Mitsuju is a period piece about the genesis of a monster called Mitsu-jū, “secret beast,” that consumes people’s secrets. Inspired by Japanese folk stories, the film follows a female shaman, Shizume, who discovers a dark and violent secret about her feudal lord, Tadayoshi. Mitsuju was filmed on location in Nagano, Japan with crew members from the San Francisco Bay Area and Japan.
| Mitsuju still frames
Mitsuju was my second collaboration with writer/director, Nao Nakazawa. We first combined forces on his first year graduate school film, Bolon, which also took inspiration from Japanese folk tales. But while Bolon was a more figurative expression of the ideas it explored, Mitsuju would take a more realistic approach, shooting on location in the dead of Winter in Nagano.
When I first read the script, my first thought was, "How are we going to afford this?" It was a period drama set in a mountainous village in Japan, involved flying key crew from the Bay Area, and the script was long for a short film–around 15 pages.
Luckily for us, the universe had plenty in store for the production in terms of help.
I had already planned to be in Japan for a family visit, so I was able to simply tack on some extra time for the film. Our camera operator, John Kiffmeyer, kindly provided us with his Arri Alexa for the duration of the shoot, which otherwise would have been an untenable expense, and we found tremendous support from people in Nagano's local film scene, who helped with sourcing crew, location scouting, equipment, and more.
| Mitsuju still frames
Nao and I tried to do as much pre-production as possible from the Bay Area so that when the time came to film, we'd be on the same page. This was essential since I would be coming onto each location blind, and we'd essentially need to plan our shot lists then and there for each scene.
On top of this, the technical challenges presented by the production were not trivial. We'd be shooting in the middle of Winter, which would wreak havoc on the life of our batteries, we'd be in historic locations that weren't wired for the amount of electricity we'd typically use for a film like this, and we'd be shooting mostly night scenes, which required some creative thinking in terms of how to craft a look that was both aesthetically nice and accurate for the time and place.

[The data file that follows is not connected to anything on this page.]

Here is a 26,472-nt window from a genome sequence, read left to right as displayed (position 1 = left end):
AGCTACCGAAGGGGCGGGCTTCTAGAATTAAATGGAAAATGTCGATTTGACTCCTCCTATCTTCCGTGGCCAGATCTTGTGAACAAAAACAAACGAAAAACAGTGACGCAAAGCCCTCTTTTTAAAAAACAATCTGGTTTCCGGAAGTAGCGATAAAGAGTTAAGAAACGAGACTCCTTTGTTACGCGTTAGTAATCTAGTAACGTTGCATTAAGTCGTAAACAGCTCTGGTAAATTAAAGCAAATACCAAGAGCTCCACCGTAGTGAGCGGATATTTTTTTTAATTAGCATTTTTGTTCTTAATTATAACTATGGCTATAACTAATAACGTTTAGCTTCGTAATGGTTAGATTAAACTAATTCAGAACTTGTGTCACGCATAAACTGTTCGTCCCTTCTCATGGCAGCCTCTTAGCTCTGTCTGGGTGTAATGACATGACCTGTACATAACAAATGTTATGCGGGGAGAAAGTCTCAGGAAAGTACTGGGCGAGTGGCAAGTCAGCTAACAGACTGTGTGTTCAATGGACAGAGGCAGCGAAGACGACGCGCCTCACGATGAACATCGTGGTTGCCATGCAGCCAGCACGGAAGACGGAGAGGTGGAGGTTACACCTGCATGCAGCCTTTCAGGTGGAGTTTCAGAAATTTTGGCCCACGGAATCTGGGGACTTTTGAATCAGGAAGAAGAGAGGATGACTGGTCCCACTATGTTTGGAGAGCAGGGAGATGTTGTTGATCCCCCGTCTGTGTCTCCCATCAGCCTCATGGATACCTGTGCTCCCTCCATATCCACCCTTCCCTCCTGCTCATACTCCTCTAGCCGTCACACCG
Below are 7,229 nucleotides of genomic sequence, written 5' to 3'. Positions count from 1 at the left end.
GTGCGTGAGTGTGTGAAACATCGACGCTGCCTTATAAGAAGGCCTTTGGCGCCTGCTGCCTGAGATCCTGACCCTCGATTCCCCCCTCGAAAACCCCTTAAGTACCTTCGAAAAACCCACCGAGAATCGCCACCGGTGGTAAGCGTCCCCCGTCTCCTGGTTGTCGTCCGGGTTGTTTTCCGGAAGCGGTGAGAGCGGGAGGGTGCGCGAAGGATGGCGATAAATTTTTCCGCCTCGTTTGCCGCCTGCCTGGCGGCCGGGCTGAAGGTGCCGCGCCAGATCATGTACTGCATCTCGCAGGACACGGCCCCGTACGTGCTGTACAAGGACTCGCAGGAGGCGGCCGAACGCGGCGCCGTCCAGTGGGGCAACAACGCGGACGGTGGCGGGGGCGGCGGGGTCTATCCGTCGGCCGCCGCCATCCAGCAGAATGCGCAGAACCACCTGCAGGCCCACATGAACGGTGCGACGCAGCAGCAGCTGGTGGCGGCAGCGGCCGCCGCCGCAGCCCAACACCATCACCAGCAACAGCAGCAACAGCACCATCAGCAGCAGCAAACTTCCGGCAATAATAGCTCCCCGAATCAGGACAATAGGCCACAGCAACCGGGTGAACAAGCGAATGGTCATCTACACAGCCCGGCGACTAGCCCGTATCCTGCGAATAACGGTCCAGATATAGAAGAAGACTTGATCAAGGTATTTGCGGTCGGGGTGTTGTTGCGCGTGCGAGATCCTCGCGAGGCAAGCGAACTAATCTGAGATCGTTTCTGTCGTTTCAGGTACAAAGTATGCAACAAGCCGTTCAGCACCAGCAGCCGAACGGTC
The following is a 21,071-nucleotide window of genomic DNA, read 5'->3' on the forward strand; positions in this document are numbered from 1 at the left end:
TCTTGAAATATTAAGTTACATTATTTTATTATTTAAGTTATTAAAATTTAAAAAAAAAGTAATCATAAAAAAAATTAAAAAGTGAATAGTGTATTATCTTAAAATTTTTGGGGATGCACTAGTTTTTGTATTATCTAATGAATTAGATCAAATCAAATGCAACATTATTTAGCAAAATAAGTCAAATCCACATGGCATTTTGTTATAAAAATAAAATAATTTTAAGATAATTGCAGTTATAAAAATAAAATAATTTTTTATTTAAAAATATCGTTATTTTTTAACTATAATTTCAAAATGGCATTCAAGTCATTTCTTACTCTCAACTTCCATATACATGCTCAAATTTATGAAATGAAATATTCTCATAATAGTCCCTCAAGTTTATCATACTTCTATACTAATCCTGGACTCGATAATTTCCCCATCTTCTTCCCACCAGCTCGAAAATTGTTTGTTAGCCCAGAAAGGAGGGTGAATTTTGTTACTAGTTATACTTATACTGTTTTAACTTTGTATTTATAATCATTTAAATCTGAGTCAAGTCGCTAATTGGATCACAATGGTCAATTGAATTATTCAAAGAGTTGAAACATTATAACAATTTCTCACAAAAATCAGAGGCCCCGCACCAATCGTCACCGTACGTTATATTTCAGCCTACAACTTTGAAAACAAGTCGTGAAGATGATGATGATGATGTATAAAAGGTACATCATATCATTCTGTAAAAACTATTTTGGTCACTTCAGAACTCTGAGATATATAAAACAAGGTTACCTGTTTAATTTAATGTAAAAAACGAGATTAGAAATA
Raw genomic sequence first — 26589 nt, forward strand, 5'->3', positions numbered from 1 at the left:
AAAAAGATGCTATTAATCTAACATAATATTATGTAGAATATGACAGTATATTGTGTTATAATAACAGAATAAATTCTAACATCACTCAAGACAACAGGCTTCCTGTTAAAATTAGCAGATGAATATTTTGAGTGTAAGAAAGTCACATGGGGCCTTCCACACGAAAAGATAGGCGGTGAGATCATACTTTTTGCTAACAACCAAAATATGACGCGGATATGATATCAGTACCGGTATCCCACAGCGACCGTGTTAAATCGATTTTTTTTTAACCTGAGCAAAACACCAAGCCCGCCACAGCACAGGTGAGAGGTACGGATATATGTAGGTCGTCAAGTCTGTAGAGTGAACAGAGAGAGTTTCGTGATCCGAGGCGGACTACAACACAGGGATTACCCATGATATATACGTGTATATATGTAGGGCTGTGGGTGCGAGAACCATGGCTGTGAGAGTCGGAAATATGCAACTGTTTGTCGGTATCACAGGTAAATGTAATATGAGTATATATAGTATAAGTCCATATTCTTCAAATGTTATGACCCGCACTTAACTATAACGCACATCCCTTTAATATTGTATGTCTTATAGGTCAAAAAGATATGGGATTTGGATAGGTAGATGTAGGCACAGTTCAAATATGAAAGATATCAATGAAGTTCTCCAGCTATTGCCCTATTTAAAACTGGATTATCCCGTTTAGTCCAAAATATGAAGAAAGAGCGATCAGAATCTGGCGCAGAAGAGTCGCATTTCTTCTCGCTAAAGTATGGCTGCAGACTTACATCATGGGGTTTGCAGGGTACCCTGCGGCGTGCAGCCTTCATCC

We ended up shooting much of the film using practical sources, usually in the form of some kind of paper lanterns, either as a part of the set, or held by one of the actors in a given scene. We'd augment these with larger paper lanterns on manual dimmers to mimic the flickering light of the candles that would have been historically used in the practical lamps.
As an added challenge, we'd be shooting the few daylight scenes in the movie on film using a vintage 16mm Bolex camera, both for its unique look, and the fact that it doesn't require batteries. In addition, half of the crew would be from Japan, while the rest of us would be from the US. The language barrier was a real thing.
| Mitsuju scouting photos
As we steadily knocked off scene after scene, we gradually fell into a rhythm that seemed to work for everyone and for the film.
I was mostly in charge of camera placement, lens choice, and operating the dimmers. Having John onboard as camera operator was a true luxury, but it was my first time shooting a film where I wasn't also behind the camera, so it took some of getting used to. Once we were in a flow, I couldn't imagine having done it any other way. John's fluid camerawork was exceptional, and having him there allowed me to focus on the lighting and mood in a way I wouldn't have been able to otherwise.
Everyone truly put in their all from the actors, who had to wear kimonos in the snow, to the crew, who had to endure freezing nighttime temperatures while staying quiet and still.
In the end, none of the behind the scenes struggle is visible in the finished film, but that makes it a successful piece in my opinion. It was a grueling and unforgettable shoot, and we ended up with a movie that captivates and intrigues in a sometimes unsettling way.
For the technophiles, most of Mitsuju was filmed on an Arri Alexa camera with Zeiss Superspeed mk2 lenses. The dream sequences were shot with a Paillard Bolex camera with Switar prime lenses.
I'd love to hear your thoughts on the film if you think it's for you. It would make my day to chat about the making of it, so please watch it and reach out :). Mitsuju is available to watch right here, right now, by clicking the play button below. Enjoy.
Los Angeles Asian Pacific Film Festival, 2016
Asian Film Festival of Dallas, 2016
Iori Kinki – "Tadayoshi Uchiyama"
Mari Miyamoto – "Shizume"
Yuri Naganoka – "Mitsu-ju"
Toshimichi Nakamura – "Gen-nai"
Asuka Ono – "Miyo"
Key Crew
Nao Nakazawa – Writer, Director, Editor, Producer
Mackenzie Mathis – Cinematographer
John Kiffmeyer – Camera Operator
Javier Briones – Location Sound/Sound Mix
Kaori Saito – Gaffer
Riyako Katayama – Hair/Makeup

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